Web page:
Category Archives: CDI

CDI Launches New Website

Hello blog readers! CDI has recently launched a revised website over at collegiatedirections.org. We’re now hosting the CDI blog on that new site–right here. That means we will no longer post on this wordpress.com site. So please follow the link to our new website. You can still subscribe to the blog, and the process to do so is easy. Just click on the orange “blog” icon beside “subscribe to RSS Feed” and follow the prompts. Once you set up the RSS subscription, you’ll get a blog post in your inbox every time we post!

Thank you, as always, for following our blog!

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Scholar Check-in: Julie Kwong

Princeton University, Freshman

After the week long fall break, I came back to Princeton and the ball started rolling again. I continued to work on the essay I started before break and started some research in the university archive library for a paper about after-the-fact opposition to coeducation at Princeton in the early 1970s. It is so amazing that we have access to the university’s primary artifacts from its history!

This week has been relatively manageable in terms of school work; however, the spring course offerings are now released! While this is very exciting, it is difficult to choose courses that will create a reasonable schedule and the question always seems to be whether or not I am choosing the right classes and really taking advantage of the “exploration” process. Currently, though, I am considering taking an introductory Computer Science course, Psychology, and American Studies. Luckily, before anything becomes official, I have a meeting scheduled with my academic adviser next week to discuss my schedule and plans.

On another note, it snowed on campus last week! There was a good 3-4 inches, enough for people to have snowball fights, make snow angels, and even create life-size snowmen! The campus looked beautiful; it was definitely an exciting time for everyone as it was the first snow of the year!

I have gradually gotten closer to the members in my CSA family and have even begun to talk to my classmates outside of class. I agree this is a slow process, but I am happy my friend circle is expanding. Additionally, I applied to become a tutor at a community tutoring company. The manager verified that I was qualified to be a member of their team, so as of now, I am waiting for them to process my paperwork and match me with a client. I can’t wait! Again, I feel so grateful to be going to this school; yesterday, I went to see “The Lion King” on Broadway, which turned out to be a spectacular show as we got superb seats near the stage! There is such a great balance between academic and social life. We have a lot of work to do, but we have many opportunities to relax as well. This Thanksgiving, I am thankful for my family, friends, teachers, CDI counselors, and the Princeton community for allowing me the chance to learn at such a fantastic institution in all respects.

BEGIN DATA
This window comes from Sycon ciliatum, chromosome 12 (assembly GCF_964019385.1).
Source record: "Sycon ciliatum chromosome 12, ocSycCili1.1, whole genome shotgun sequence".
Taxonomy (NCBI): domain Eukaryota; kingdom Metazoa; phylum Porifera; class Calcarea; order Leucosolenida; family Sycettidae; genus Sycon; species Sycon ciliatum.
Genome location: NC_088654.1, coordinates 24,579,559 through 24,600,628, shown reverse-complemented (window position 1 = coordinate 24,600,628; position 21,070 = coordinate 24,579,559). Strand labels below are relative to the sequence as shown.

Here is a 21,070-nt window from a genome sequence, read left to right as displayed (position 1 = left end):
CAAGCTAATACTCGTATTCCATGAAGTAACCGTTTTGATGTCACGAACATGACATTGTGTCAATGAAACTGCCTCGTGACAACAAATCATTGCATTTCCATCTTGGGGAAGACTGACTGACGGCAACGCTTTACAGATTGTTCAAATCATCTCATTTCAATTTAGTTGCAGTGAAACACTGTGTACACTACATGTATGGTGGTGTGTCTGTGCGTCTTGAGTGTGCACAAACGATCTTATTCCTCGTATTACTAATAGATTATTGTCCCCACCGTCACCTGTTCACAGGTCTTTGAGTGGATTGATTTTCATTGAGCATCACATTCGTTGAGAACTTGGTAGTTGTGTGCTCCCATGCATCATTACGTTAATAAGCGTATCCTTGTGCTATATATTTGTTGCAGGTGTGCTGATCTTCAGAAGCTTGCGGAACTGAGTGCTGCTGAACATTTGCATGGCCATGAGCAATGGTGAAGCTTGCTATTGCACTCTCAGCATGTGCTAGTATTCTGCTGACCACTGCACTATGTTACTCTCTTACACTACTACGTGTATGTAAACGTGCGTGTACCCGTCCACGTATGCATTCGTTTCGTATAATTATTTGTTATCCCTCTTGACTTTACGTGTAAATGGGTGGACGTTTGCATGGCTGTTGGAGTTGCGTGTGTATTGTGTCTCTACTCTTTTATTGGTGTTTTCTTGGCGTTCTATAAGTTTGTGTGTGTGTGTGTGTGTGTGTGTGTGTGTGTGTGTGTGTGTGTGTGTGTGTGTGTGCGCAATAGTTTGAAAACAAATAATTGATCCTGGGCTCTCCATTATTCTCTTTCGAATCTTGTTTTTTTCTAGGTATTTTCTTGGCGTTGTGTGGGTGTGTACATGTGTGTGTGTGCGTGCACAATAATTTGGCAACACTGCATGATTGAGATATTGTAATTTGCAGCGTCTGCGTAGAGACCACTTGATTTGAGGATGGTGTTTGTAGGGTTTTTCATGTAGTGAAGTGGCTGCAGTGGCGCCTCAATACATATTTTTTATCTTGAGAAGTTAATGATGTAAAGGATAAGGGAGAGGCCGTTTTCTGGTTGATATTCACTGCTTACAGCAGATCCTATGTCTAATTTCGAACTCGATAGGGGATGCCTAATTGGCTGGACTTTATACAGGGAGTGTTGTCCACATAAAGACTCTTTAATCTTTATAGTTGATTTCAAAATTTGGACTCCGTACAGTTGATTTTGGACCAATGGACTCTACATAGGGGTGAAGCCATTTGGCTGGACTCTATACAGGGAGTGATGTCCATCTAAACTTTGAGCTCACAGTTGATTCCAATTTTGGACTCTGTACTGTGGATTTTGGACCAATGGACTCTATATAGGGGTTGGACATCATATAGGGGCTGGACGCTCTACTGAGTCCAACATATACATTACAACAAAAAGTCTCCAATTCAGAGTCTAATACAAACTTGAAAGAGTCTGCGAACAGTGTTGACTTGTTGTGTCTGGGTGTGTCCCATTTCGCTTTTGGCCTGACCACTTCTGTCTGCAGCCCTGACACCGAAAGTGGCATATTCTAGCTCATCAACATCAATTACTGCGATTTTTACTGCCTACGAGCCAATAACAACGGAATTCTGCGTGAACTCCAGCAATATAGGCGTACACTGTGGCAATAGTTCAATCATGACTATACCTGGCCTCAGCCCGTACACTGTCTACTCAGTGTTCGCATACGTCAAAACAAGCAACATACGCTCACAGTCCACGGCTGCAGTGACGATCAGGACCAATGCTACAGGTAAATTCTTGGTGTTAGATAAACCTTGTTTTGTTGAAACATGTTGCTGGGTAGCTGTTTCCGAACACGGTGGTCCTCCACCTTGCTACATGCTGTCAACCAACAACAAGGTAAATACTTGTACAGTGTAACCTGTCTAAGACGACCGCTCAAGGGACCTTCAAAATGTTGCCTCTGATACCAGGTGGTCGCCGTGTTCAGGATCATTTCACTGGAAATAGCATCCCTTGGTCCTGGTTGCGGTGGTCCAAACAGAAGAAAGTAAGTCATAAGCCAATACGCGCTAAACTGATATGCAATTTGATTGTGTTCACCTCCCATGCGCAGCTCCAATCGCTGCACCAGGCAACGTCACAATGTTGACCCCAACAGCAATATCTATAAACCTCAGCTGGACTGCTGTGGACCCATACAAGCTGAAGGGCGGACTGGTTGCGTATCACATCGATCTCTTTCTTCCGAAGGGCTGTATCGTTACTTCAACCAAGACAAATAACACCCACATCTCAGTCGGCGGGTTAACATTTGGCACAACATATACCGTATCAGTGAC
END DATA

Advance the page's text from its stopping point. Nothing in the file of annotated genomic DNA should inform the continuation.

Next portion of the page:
Scholar Check-in: Julie Kwong

Julie and her friends at Princeton.

Princeton University, freshman

Since my last weekly check-in, I have been preparing myself for the mid-terms which took place on October 26. I had mid-terms in both Spanish and Introduction to Architectural Thinking on that day. While I should have started studying for it earlier, I dedicated an adequate amount of time for each class 2-3 nights before to prepare study guides for myself leading up to the exam. Luckily, my Introduction to Architectural Thinking exam was open note, and on the day of the exam, I felt confident because I had prepared a comprehensive guide to all of the concepts we had learned in that class. After taking those exams, I realized that every assignment and every discussion in class is related to the ultimate exam. The practice we get in homework and classwork assignments as well as the topics and pictures displayed in the readings all will help with the exam. I will definitely keep this in mind over the next four years. After the exams, we had a fall break for a week from Oct 26 through Nov 4. Hurricane Sandy had a huge impact on the Princeton community. I heard that a lot of surrounding neighborhoods lost power for many days as well as experienced severe damage due to the storm. The Princeton campus lost several trees and closed its campus for a few days. I am glad I was home with my family during this big storm and have enjoyed a great week with friends. I will be coming back home for Thanksgiving Break! The school will be providing a bus at a low cost to take us back home for the short, but important break. I have really grown attached to my Princeton home, though, and can’t wait to return!